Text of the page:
Egyptian terrorism bill a 'deadly blow to human rights'

Egyptian terrorism bill a 'deadly blow to human rights'
3 min read
16 July, 2015
A draconian counterterrorism law expanding the Egyptian authorities’ iron grip on power would strike at the very heart of basic freedoms and human rights principles, Amnesty International said.
Egyptian youth take part in an anti-coup protest in Nahiyya, Cairo [Getty]

A counterterrorism law in Egypt, which will make it a crime to contradict the official version of terrorist attacks should be scrapped, a rights group said, calling it a "strike at the very heart of basic freedoms".

The draft law was proposed after a car bomb killed Egypt's top prosecutor on June 29 and a series of other attacks killed 17 members of the security forces in North Sinai.

     The proposed counterterrorism law threatens the most fundamental rights to freedom of expression, peaceful assembly and association

“The counterterrorism law is a clear knee-jerk reaction to consolidate the authorities’ iron grip on power in order to counter recent security threats" said Said Boumedouha, Deputy Director of the Middle East and North Africa Programme at Amnesty International.

"While the Egyptian authorities have an obligation to maintain security, they should not trample all over human rights in the process,” Boumedouha added.

The law is currently being discussed by the cabinet and if approved, could be signed off by Egypt's President Abdel Fattah al-Sisi and ratified within days.

London-based human rights group, Amnesty International said the draft law represents a flagrant attack on the rights to freedom of expression, that it weakens safeguards to ensure fair trials and it widens the use of the death penalty.

“The proposed counterterrorism law vastly expands the Egyptian authorities’ powers and threatens the most fundamental rights to freedom of expression, peaceful assembly and association" Boumedouha said.

"If approved, it is set to become yet another tool for the authorities to crush all forms of dissent” Boumedouha added.

The draft law also permits the authorities to take extreme measures that would usually only be invoked during a state of emergency, Amnesty said.

“One of the key reasons the Egyptian people took to the streets in 2011 was to abolish the 30-year-long state of emergency imposed by Hosni Mubarak. Granting the current President similar absolute powers is a deadly blow to human rights in Egypt,” Boumedouha said.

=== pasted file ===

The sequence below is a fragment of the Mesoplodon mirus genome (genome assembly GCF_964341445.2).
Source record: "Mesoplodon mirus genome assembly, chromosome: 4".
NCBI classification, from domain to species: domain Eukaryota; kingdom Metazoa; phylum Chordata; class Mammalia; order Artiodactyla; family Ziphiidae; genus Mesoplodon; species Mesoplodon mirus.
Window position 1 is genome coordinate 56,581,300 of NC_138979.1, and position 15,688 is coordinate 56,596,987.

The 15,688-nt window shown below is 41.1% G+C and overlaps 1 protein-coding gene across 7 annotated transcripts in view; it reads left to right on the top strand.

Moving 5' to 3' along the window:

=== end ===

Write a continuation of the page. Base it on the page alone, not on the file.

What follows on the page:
The law also imposes severe restrictions on journalists and others reporting on “terrorist” attacks who include details or statistics that differ from those announced by the state.

Those who do so could face at least two years in prison.

The draft law would effectively ban journalists from collecting information from different sources, including eye witnesses and families, to challenge the government’s narrative.

At least 18 journalists are already in detention on charges that include “broadcasting false information”, which is not a recognised under international law.

Thousands of people, including peaceful protestors, human rights activists and journalists are already languishing in Egypt’s prisons facing similar charges that include “disturbing public order and social peace” and “impeding the application of the laws”.

The law also establishes special terrorism courts to rule on “terrorist” offences and adds new offences to the list of those punishable by death.

“Hundreds of Egyptians have already been sentenced to death in Egypt after grossly unfair trials. The counterterrorism law would see scores more at risk of execution after similarly egregious proceedings. Instead of finding a way to expand the application of the death penalty, the authorities should be taking steps to end its use,” said Boumedouha. 

Seven men were executed in Egypt in 2015 after grossly unfair trials including in special military courts.